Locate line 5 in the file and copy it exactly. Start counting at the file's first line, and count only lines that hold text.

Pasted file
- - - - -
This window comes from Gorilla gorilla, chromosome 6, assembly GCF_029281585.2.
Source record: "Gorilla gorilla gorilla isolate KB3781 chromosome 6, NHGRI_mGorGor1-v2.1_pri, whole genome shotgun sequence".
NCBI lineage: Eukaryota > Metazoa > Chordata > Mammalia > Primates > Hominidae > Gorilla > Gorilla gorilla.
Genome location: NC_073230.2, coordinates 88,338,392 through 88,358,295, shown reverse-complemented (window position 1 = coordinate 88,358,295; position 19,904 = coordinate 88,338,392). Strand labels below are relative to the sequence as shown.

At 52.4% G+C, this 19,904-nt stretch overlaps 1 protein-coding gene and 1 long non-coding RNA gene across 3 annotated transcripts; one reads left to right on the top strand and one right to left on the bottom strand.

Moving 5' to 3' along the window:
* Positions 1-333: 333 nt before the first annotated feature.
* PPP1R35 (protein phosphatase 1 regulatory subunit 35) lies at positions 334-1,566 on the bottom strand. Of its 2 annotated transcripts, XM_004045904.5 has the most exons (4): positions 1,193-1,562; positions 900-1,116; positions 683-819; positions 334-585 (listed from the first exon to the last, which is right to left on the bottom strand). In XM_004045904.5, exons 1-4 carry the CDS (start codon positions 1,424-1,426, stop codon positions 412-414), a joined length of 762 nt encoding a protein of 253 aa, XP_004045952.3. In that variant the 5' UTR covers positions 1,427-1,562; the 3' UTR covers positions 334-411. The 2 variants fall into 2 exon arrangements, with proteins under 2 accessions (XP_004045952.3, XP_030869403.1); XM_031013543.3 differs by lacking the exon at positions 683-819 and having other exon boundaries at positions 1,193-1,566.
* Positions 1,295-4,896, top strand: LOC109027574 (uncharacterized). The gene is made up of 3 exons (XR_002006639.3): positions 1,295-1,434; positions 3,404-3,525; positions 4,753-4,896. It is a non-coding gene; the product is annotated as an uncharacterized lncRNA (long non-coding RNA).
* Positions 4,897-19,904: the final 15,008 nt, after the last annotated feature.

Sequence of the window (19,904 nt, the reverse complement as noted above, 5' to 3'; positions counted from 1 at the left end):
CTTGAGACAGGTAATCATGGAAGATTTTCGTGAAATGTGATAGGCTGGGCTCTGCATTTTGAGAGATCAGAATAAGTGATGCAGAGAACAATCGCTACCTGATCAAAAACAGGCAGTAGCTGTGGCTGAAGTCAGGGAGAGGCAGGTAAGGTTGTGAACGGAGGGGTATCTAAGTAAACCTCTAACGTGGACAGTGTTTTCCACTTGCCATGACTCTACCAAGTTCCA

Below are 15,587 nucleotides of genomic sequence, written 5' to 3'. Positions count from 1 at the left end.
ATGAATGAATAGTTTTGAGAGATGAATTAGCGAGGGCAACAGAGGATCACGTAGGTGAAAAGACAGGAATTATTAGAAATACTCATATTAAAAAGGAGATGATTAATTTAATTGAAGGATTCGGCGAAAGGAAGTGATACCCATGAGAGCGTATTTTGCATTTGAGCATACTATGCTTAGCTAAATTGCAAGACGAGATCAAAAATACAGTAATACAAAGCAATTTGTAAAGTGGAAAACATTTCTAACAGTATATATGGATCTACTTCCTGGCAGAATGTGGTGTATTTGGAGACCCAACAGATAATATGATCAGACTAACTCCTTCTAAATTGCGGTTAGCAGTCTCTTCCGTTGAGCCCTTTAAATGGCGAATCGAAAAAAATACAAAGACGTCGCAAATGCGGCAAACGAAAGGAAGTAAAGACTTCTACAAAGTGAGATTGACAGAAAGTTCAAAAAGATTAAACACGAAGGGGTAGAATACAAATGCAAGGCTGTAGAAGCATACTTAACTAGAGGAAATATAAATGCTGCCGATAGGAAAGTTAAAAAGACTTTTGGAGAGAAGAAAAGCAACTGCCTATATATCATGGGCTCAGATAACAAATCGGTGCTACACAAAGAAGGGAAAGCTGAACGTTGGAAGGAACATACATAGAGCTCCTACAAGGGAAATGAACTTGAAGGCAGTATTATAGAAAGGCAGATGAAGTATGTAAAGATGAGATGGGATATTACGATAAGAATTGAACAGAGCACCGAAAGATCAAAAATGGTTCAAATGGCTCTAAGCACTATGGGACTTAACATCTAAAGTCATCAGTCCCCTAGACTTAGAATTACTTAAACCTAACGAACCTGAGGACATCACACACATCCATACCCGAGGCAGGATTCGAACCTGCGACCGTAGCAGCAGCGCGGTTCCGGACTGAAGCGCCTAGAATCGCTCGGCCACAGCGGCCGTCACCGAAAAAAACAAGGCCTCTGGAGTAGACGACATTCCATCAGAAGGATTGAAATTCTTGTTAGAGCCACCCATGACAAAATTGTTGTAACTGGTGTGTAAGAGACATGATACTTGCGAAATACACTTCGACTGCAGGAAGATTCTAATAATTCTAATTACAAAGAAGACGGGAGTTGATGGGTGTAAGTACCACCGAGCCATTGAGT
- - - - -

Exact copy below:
At 52.4% G+C, this 19,904-nt stretch overlaps 1 protein-coding gene and 1 long non-coding RNA gene across 3 annotated transcripts; one reads left to right on the top strand and one right to left on the bottom strand.